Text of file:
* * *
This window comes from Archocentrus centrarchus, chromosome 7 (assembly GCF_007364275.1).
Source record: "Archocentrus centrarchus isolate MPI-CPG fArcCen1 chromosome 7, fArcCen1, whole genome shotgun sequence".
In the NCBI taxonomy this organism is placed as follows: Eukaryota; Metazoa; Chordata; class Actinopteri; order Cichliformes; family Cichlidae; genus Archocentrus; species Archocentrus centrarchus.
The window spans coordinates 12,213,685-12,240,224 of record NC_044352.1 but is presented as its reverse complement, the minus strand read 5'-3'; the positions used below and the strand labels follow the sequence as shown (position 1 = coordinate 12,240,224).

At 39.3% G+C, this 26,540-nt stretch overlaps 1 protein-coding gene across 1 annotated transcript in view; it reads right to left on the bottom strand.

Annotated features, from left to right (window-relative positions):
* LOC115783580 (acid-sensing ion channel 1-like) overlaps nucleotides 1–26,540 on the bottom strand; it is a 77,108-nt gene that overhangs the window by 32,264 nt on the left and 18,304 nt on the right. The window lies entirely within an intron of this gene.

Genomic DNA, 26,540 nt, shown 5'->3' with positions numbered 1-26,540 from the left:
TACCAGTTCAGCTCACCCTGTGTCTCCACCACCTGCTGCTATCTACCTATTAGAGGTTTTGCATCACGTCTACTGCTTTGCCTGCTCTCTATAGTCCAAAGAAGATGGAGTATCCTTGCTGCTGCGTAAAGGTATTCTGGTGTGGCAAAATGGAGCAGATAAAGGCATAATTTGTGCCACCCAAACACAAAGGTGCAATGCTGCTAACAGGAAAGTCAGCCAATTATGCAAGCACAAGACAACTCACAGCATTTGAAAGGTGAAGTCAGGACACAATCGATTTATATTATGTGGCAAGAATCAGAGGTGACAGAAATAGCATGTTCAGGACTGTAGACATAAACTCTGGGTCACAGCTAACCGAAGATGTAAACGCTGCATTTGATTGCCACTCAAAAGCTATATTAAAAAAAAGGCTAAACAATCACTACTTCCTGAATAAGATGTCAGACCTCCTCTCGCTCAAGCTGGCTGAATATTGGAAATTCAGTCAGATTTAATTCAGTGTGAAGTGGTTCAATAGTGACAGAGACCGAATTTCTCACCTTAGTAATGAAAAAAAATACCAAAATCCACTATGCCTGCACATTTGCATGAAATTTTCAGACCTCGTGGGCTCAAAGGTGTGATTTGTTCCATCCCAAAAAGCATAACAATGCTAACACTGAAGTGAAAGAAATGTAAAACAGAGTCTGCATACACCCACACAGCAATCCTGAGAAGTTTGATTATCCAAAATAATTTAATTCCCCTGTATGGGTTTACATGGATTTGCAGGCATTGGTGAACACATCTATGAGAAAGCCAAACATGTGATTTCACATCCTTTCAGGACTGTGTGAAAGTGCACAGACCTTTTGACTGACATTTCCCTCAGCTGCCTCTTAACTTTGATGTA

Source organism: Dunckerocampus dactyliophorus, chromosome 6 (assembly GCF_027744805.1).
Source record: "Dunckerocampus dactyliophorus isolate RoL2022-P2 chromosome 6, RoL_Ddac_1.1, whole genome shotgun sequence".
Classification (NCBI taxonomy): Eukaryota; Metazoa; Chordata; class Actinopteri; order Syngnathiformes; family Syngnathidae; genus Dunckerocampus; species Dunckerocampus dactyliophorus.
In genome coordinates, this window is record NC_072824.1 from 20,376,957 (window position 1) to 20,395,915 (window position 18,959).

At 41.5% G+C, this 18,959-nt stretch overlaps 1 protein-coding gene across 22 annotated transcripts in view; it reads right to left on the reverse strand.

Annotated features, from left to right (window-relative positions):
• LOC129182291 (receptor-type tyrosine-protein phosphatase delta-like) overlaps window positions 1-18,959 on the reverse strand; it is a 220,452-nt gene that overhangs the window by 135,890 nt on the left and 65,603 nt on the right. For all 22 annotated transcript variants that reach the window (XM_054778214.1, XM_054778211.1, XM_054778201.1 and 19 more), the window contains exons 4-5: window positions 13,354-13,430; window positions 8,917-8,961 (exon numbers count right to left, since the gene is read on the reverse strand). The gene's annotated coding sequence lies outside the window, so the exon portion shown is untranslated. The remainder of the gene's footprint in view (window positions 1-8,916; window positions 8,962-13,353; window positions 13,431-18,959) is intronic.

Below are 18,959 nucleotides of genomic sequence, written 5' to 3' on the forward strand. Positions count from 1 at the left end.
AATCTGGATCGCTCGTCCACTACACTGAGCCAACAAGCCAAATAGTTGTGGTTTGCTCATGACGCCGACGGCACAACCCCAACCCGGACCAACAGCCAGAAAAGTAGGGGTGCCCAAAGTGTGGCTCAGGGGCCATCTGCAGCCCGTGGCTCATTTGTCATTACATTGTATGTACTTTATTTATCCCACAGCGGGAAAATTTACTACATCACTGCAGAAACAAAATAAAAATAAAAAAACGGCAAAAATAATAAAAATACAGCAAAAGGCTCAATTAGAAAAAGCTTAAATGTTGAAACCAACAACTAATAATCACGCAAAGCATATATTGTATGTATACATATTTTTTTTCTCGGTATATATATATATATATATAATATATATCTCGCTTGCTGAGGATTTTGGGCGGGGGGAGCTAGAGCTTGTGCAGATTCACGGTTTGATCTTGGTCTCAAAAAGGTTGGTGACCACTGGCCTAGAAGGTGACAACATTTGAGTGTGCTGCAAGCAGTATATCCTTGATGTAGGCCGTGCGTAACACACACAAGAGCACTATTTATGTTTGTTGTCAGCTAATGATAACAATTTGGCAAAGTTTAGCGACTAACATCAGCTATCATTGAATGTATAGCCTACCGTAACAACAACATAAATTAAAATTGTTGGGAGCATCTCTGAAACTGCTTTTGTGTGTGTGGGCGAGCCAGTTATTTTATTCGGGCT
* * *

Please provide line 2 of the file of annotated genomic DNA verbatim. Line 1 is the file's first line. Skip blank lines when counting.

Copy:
Source record: "Archocentrus centrarchus isolate MPI-CPG fArcCen1 chromosome 7, fArcCen1, whole genome shotgun sequence".